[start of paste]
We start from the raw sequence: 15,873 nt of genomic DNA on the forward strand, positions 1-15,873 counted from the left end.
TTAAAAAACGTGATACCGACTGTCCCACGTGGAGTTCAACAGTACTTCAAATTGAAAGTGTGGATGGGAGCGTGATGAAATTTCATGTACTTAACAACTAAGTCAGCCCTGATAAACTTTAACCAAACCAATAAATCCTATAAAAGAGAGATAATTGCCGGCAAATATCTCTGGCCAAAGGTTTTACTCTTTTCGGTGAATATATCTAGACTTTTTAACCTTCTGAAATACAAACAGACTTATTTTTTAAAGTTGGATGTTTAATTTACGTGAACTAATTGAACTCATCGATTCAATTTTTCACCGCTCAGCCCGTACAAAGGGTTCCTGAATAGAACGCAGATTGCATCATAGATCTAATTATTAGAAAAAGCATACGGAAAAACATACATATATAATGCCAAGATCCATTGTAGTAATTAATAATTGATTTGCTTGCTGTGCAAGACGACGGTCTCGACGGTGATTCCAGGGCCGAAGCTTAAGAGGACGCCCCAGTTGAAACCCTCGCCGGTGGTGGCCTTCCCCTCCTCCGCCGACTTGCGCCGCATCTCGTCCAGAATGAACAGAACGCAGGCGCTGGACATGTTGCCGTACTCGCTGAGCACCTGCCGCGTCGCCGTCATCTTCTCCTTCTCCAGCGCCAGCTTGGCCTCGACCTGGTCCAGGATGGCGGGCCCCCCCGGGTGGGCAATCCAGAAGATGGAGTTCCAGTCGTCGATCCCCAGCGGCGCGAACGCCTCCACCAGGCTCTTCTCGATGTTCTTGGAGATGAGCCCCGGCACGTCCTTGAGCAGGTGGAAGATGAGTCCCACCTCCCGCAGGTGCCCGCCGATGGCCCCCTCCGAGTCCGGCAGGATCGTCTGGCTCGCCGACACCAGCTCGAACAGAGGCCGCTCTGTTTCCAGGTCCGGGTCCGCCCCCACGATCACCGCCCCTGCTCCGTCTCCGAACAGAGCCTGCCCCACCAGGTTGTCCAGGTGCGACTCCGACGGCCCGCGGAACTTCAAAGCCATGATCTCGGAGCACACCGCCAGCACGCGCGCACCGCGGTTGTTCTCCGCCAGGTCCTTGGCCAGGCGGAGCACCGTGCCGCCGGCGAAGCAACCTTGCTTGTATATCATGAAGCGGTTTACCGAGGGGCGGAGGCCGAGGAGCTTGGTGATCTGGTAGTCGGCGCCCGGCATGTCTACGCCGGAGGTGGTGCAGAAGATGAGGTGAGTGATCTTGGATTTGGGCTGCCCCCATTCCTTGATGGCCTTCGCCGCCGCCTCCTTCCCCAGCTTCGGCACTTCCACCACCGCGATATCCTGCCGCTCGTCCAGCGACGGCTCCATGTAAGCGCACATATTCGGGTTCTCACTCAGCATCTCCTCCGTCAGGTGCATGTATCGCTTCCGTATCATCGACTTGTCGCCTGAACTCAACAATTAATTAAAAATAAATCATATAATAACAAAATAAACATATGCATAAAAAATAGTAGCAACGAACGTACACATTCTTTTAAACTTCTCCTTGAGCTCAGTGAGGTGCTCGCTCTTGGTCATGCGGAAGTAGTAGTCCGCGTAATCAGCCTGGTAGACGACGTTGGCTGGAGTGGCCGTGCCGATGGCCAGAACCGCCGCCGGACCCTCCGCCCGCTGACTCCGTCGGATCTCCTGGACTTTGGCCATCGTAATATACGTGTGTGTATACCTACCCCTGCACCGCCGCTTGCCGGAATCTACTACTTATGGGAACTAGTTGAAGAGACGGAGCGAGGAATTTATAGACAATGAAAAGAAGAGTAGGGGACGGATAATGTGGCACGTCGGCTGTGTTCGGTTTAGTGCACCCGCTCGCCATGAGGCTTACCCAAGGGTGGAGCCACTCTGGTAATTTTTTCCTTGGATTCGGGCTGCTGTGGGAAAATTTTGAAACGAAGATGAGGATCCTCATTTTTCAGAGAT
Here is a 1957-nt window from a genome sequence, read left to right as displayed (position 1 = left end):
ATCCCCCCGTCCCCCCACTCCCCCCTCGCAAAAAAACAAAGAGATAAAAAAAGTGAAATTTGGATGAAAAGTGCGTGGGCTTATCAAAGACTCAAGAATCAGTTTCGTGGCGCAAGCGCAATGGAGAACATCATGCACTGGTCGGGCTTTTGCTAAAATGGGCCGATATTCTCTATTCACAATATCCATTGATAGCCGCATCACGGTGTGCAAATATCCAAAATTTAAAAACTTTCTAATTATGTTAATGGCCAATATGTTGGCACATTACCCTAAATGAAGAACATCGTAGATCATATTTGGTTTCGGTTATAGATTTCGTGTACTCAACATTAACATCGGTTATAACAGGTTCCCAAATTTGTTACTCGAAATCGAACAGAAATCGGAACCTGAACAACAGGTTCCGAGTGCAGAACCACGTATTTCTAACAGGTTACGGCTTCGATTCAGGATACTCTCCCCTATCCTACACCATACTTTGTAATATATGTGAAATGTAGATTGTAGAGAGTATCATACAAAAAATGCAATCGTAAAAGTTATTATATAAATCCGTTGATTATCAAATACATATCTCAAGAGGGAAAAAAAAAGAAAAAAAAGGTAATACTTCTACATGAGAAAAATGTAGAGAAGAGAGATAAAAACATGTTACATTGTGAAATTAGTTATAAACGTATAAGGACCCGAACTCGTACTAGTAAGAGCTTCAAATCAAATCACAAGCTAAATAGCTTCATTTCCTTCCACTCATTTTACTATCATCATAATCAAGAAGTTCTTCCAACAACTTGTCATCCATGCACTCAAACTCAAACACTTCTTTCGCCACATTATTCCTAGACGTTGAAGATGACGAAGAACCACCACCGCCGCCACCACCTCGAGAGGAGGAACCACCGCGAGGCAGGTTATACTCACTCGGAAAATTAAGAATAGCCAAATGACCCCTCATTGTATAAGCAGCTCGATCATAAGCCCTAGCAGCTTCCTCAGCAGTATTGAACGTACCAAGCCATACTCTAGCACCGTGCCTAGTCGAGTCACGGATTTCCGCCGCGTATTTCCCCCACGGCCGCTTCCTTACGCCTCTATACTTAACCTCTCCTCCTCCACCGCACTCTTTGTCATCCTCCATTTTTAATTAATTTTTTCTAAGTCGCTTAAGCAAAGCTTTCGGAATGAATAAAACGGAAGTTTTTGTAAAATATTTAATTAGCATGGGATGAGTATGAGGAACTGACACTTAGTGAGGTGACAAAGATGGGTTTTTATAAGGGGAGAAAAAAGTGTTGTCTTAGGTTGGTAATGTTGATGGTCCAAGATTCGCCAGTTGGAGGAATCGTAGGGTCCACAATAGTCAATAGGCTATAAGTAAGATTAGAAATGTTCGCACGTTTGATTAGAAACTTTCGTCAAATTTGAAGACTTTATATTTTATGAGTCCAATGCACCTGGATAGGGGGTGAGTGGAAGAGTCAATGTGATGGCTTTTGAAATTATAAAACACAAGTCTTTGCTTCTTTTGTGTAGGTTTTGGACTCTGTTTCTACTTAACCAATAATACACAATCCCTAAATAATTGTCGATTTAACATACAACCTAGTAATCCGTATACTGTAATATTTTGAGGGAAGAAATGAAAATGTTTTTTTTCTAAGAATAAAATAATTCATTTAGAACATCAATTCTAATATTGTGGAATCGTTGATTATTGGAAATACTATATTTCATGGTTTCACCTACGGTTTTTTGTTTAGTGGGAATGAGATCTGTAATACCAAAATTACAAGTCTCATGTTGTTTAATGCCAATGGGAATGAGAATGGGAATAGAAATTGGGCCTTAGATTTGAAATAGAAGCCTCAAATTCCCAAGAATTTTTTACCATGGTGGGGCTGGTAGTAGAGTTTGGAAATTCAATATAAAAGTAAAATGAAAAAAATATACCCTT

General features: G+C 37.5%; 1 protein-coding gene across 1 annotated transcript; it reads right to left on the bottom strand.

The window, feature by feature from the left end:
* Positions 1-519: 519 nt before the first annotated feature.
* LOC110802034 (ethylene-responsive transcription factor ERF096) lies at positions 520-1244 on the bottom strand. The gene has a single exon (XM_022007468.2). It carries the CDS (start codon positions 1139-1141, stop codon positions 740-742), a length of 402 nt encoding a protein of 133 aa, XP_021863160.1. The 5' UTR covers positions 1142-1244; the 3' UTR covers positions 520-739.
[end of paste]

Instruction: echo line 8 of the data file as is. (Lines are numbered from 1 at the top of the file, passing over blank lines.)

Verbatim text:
* LOC110802034 (ethylene-responsive transcription factor ERF096) lies at positions 520-1244 on the bottom strand. The gene has a single exon (XM_022007468.2). It carries the CDS (start codon positions 1139-1141, stop codon positions 740-742), a length of 402 nt encoding a protein of 133 aa, XP_021863160.1. The 5' UTR covers positions 1142-1244; the 3' UTR covers positions 520-739.